However, if any of them is his current client, Ramp cannot represent the McVeys unless "he reasonably believes the representation will not adversely affect the relationship with the other client; and (2) each client consents after consultation." FSM MRPC R. 1.7(a). It is undisputed that Ramp never consulted the Etscheits or sought their consent to represent the McVeys and the Etscheits insist they would not have consented had they been consulted. Nor could Ramp reasonably believe that his representation of the McVeys would not adversely affect his client relationship with an Etscheit party. Thus, if any Etscheit is Ramp’s current client then his firm is disqualified from representing the McVeys.

    The court would conclude that EEI and PTVI were Ramp’s former clients if it were not for Ramp’s retention of their files and papers in those matters. At the hearing, the Ramp law firm asserted that it had offered to let the Etscheits make copies of any parts of the files they needed. The court finds this stance disturbing. "Upon termination of representation, a lawyer shall . . . surrender[] papers and property to which the client is entitled . . . ." FSM MRPC R. 1.16(d). "The lawyer may retain papers as security for a fee only to the extent permitted by law." FSM MRPC R. 1.16 cmt. Ramp does not contend that the Etscheits owe him money and that he is retaining the files as security for his fee. He thus has no ground for retaining those files if EEI and PTVI are former clients and they have asked for the files’ return.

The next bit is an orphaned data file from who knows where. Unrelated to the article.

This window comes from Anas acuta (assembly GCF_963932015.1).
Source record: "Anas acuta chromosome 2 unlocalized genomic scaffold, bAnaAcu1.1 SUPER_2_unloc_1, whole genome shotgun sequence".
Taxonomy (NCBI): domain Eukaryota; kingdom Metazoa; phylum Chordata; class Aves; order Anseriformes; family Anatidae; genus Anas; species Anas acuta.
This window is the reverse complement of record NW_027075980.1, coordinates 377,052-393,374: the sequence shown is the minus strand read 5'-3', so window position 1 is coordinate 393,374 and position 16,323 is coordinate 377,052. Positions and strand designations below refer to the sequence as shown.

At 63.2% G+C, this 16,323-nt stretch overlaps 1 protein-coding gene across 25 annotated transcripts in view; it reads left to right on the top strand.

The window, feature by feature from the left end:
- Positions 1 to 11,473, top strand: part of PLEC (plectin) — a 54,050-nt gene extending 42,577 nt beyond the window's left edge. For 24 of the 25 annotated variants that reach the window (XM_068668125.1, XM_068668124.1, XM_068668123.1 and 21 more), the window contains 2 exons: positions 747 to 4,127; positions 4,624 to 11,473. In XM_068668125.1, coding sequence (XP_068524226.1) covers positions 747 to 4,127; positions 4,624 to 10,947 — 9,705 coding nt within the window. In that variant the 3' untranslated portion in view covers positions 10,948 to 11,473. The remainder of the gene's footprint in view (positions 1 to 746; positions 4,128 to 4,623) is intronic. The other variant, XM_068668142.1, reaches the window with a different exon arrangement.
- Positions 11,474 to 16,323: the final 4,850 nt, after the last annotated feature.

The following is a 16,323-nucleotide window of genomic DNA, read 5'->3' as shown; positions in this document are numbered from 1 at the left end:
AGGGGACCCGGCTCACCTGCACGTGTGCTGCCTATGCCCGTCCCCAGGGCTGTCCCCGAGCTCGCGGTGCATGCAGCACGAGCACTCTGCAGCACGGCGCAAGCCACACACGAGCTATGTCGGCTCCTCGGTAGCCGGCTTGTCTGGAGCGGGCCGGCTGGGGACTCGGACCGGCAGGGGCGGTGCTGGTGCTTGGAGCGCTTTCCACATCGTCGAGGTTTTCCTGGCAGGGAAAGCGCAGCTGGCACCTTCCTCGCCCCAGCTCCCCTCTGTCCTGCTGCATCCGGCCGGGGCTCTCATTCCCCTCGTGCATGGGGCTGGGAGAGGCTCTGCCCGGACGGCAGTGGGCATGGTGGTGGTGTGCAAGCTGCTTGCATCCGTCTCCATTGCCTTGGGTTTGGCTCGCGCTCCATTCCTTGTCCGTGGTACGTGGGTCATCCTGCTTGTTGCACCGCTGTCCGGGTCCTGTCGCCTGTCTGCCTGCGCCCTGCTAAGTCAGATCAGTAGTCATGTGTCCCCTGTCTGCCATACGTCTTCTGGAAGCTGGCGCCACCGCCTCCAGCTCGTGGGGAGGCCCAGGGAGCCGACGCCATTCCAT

[14 FSM Intrm. 212]

    Therefore, if it has not already done so, the Law Office of Fredrick L. Ramp firm should, within twenty days of entry of this order, turn over to Etscheit Entertainment Inc. and to Pohnpei True Value Inc. those original case files and papers and, for the PTVI collection cases, an accounting for those matters as well. Ramp may retain copies (not the originals) of any part of the files needed for future reference.